Having items personalised through engraving is a common way of celebrating a success or personal achievement. It can also be used to have products dated, apply serial numbers or just to label personal items with your name and details. If you are looking to avail of quality craftsmanship for a variety of purposes, engraving companies specialise in providing engraving services for corporate events, sporting trophies and giftware. But there are different methods in which engraving can be performed, namely: rotary engraving, laser engraving and sublimation. But what are they and how do they differ? To help understand this further let’s look at each method.
Up until the end of the 70’s the only engraving machines in use were manual but the first major development leap in modern times was the introduction of computerised rotary engraving machines. A cutter would still physically extract lines from a material but this could be achieved much more quickly by just typing the required text or importing an image into a computer and then leaving the machine to trace it out. This reduction in labour and time saw computerised rotary engraving machinery displace the previous methods involving pantographs and revolutionise the engraving market. In recent years, their operation has been made much more user-friendly and through the use of specifically designed accessories their applications have increased considerably. Overall, rotary engraving is best suited to use with metals as it can be used on a wide range of metals whether they are coated or not. Laser engraving works well on coated metals but when using bare metals, chemicals are required to stain the trace lines and this produces a different effect. It is most common to see trophy engraving utilise rotary methods as it provides the traditional look and feel you usually see on sporting awards such as football and cricket trophies.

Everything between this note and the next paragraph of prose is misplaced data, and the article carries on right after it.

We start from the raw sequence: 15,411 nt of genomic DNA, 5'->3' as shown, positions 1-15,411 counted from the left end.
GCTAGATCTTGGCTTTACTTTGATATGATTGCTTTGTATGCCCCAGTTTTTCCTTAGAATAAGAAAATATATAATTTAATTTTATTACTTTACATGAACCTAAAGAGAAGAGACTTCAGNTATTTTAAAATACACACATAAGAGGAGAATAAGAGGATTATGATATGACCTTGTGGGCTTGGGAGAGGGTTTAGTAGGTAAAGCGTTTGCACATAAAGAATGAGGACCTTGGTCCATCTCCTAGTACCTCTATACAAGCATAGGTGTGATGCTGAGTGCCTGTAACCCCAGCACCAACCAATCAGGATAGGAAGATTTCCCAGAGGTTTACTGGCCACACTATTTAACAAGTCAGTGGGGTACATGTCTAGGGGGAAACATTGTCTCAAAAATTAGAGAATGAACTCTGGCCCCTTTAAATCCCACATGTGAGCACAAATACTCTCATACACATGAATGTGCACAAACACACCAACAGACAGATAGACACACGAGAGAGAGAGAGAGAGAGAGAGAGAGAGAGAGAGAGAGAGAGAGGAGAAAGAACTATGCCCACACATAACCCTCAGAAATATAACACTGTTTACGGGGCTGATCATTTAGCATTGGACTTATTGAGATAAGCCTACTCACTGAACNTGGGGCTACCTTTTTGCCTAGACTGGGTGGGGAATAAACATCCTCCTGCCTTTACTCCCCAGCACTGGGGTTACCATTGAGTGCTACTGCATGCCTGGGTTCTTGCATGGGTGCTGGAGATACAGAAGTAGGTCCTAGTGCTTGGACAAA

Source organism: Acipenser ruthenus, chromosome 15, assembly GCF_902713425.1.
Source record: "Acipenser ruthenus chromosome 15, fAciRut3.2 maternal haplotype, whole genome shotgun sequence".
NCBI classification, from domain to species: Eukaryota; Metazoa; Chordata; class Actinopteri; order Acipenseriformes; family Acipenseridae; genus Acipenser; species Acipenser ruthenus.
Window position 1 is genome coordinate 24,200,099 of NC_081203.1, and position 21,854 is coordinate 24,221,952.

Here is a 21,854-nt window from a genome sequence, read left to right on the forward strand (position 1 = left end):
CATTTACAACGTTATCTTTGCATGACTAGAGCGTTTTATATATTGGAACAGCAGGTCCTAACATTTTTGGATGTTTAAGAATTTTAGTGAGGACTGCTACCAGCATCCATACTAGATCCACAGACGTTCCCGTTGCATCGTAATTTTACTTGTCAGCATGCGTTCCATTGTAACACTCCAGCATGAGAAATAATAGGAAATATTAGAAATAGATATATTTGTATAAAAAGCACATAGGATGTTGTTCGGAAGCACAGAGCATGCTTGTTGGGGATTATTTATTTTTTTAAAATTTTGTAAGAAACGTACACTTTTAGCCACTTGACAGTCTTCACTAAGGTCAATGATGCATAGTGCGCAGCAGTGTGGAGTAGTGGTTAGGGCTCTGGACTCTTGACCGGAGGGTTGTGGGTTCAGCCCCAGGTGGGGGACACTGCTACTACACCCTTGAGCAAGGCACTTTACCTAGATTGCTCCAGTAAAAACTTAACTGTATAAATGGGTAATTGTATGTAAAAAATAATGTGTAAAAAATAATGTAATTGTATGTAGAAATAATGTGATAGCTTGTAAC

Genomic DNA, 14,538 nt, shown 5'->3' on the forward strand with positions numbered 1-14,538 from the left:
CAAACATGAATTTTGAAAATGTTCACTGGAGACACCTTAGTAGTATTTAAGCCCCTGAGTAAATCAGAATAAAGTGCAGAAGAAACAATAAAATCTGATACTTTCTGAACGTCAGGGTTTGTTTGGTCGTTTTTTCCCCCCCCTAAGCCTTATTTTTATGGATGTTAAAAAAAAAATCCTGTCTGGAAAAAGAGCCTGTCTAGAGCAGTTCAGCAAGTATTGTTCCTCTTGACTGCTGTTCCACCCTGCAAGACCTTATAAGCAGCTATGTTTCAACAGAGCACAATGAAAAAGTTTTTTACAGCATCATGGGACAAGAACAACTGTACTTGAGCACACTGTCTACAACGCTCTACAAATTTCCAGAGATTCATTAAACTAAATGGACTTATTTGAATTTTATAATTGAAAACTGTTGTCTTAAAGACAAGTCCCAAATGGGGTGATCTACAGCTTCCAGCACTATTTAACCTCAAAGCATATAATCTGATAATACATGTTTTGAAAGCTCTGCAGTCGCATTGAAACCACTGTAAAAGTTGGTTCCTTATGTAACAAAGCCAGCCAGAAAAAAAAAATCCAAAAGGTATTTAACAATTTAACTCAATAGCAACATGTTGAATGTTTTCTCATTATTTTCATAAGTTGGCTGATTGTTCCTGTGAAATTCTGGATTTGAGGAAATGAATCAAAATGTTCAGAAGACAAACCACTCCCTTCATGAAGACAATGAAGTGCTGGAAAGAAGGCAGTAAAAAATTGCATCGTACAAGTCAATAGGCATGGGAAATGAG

Another method of engraving is through the use of lasers. With this approach there is no physical contact made with the surface of the material which is being engraved. Due to this, consumable materials such as bit heads are unnecessary. A laser beam will trace out the required pattern and this is normally controlled by a computer. The exact point at which the laser affects the chosen material and creates an engraving line can be miniscule, even as small as fractions of millimetres and this allows it to be incredibly precise and intricate. Laser engraving can be used on a wide range of materials and as such is very versatile. This method is great for allowing people to have unusual and unexpected items personalised with whatever designs they require.
Sublimation is quite different to other forms of engraving as it does not actually remove or burn away parts of a material to create lines. Instead it is more akin to printing. Through high temperatures and pressures, designs can be printed onto items and this can be done in various colours. This gives the method added popularity with people who require multiple colour variations of logos and text. It tends to look better than other methods of engraving on lighter colours such as white and as it is a form of printing, rather than extraction, you can select complicated and uncommon fonts and images that other methods might struggle to achieve.
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